Because her meatloaf was worth it.


  1. stephen e acree - August 29, 2023 10:03 am

    “And cotton clothes that just came off a summer clothesline……. I have read every word Lewis Grizzard ever wrote at least fifty-three times…….Fishing when I should be working. Sleeping when I should be fishing…….. I frequented bookstores and libraries. I read too much. Novels. Biographies. Comedies. Romances. Adventures. Classics……..I would get meatloaf”

    Must have been separated at birth………these things make life worth living,………

  2. Daisy - August 29, 2023 12:57 pm

    Lightning bugs and cicadas! Thunderstorms, speckled butter beans, Sea Breeze for mosquito bites, hide and seek, badminton, cane pole fishing!

  3. Bill in Tennessee - August 29, 2023 1:36 pm

    Oh I DO remember our phone number when I was a child! It was in a small east Tennessee town, cut off from the world except for the railroad that went through and a winding mountainous road that took HOURS to get to from any city of consequence. Our telephone company was locally owned by a cooperative, had women who worked a switchboard, and who knew me by name when I called my parents at work. Our phone was a “party line”, which meant we share the line with everyone on our little country road… and we could always rely on nosy Miss Jeffers up the road to listen in on our conversations… on very IMPORTANT conversations like what was for dinner that night, or if one of my siblings was sick, or (once) had fallen out of a tree and broke his arm.

    Our number was J-28… yup, that was it. Just plain old J-28. And the phone itself hung on the wall and weighed probably about 20 pounds, maybe more. To use it, I had to stand of a little stool to reach the phone, and I was under STRICT orders to use it only in an emergency. And I had the good sense to know when something was an emergency or just a whim or want that I had.

    No one called in carry-out in those days; the concept would have been too foreign to us. We had relatives in Norfolk, VA, and Bedford, OH in those days, before terms like VA and OH were a thing. And when my parents wanted to talk to them, they would get the lady at the coop phone company on the line, tell her who they wanted to talk to, and then hang up for it would take several minutes for the lady to patch through a call via many different phone companies, with actual plugs being pulled and inserted into boards by other ladies of other phone companies.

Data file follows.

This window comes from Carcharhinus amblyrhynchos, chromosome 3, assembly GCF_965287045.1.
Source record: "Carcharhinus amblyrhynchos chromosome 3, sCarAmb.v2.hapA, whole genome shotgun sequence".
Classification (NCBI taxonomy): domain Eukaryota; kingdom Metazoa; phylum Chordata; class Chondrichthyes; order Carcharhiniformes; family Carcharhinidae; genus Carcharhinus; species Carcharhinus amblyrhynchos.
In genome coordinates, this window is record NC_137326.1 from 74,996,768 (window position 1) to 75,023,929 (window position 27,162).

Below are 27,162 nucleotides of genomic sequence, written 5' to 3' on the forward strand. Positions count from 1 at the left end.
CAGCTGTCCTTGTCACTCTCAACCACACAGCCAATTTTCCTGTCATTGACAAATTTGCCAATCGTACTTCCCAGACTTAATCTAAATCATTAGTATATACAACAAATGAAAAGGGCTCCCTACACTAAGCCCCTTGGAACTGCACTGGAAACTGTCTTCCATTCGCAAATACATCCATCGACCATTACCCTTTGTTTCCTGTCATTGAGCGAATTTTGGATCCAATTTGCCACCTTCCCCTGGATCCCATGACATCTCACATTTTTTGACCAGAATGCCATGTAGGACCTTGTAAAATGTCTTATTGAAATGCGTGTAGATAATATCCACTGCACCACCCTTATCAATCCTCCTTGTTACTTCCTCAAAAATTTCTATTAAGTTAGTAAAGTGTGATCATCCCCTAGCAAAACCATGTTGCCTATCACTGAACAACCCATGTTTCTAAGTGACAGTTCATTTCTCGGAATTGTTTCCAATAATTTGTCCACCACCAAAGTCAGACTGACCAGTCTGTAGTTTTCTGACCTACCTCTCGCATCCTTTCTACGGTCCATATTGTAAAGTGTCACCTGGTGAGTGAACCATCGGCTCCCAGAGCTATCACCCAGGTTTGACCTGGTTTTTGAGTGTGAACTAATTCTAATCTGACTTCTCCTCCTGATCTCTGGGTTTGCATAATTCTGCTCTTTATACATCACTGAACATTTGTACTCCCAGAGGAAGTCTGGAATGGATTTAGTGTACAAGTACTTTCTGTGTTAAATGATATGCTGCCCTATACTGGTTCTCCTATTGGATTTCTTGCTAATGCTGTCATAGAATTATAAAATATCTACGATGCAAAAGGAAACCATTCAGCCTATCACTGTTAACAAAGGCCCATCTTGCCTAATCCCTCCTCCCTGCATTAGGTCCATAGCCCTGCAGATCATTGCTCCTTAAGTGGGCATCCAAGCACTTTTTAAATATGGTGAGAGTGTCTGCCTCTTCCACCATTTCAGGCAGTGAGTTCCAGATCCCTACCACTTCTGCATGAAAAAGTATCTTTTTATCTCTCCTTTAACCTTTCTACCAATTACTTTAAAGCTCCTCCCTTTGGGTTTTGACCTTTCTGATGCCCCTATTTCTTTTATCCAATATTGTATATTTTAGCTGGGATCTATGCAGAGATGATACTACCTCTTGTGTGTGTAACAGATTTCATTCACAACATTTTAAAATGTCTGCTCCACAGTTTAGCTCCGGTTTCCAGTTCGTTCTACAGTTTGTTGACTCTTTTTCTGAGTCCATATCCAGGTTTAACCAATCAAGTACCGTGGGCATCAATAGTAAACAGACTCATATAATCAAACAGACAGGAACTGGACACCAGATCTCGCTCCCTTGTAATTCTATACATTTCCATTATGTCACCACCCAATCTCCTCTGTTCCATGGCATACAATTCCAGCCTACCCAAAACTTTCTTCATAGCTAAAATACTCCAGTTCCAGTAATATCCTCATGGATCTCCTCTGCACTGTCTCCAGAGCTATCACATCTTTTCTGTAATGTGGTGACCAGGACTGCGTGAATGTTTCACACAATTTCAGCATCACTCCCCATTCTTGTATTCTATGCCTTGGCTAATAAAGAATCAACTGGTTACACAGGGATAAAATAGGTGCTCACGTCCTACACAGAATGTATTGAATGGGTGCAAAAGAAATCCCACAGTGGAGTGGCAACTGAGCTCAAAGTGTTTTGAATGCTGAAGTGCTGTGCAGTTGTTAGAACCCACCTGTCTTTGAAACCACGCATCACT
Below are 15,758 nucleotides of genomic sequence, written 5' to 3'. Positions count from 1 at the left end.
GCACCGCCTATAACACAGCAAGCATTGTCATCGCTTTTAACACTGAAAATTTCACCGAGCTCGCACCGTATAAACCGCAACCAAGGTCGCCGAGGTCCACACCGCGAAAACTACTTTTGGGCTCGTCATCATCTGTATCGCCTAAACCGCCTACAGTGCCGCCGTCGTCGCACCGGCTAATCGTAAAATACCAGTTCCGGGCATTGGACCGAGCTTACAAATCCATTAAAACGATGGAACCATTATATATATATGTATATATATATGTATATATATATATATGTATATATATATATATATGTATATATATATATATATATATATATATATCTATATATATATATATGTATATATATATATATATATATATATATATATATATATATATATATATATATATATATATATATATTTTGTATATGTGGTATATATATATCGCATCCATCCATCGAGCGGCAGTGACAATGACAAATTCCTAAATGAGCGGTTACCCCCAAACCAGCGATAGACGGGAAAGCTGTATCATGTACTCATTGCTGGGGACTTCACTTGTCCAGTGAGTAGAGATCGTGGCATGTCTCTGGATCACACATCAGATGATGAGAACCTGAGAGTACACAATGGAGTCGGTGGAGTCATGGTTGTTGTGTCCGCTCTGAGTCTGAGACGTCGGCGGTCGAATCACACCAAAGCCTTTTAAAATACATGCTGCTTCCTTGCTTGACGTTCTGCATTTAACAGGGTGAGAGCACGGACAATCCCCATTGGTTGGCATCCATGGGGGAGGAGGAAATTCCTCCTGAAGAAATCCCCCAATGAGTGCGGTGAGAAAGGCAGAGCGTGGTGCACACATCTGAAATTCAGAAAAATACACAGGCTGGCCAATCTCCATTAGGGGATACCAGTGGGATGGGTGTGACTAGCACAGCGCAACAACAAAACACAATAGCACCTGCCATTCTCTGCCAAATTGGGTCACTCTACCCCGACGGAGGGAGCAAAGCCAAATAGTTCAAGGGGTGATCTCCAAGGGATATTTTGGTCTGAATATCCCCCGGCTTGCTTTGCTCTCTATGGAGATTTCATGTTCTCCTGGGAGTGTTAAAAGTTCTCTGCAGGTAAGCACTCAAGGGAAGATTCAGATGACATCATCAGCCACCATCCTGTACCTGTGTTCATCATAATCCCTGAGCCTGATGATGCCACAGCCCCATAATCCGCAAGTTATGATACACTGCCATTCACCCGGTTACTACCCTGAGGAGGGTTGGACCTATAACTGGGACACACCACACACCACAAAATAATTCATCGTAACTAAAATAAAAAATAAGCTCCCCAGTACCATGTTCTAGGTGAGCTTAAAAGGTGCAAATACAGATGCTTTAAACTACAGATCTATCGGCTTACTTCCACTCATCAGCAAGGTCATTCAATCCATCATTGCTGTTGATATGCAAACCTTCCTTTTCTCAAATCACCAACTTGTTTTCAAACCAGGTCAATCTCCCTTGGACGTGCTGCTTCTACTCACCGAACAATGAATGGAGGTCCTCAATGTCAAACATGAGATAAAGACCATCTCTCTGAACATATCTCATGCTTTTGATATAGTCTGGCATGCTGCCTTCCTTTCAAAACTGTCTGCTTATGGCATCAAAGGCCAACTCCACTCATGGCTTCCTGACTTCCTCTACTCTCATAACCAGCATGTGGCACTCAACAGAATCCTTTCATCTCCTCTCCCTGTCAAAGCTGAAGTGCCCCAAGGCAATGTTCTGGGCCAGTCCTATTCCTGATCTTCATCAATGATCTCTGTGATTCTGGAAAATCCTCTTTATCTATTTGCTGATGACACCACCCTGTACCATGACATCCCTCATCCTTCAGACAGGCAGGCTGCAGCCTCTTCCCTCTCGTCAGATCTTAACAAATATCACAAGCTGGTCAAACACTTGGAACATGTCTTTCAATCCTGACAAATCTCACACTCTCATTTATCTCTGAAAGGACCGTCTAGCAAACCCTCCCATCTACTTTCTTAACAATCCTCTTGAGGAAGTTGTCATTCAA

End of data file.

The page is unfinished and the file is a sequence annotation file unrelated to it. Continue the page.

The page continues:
After what would seem an eternity, our phone would ring, all the connections had been made, and then we could talk to my aunts and uncles in those places that were so far away from us that they seemed like exotic lands to us hillbillies in the hinterlands of east Tennessee.

    I miss the “complex simplicity” of those days, when everything was mechanical and driven by humans … AND THEY WORKED! Modern technology was supposed to make our lives easier and more convenient; but all it’s done is make us 24/7/365 slaves to that technology, where people are chained to their phones and screens as if that is where life is lived.

  4. David in California - August 29, 2023 3:08 pm

    My list of blessings includes Sean of the South who reminds me of things I’ve forgotten, or only rarely remember, and often challenges me to “do better.”

  5. Renita Dirks - August 30, 2023 11:11 am

    The old song says:
    When upon life’s billows you are tempest tossed
    Do not be discouraged thinking all is lost
    Count your many blessings name them one by one
    And it will surprise you what the Lord has done!
    When I was growing up this song was traditionally sung at Thanksgiving, but it seems like it would be a great song to sing every day.
    Thanks for the reminder, Sean!

  6. Gail Landgraf - September 16, 2023 4:36 pm

    Life is such a beautiful blessing! You express it so well. I laugh and I cry every time I read your posts.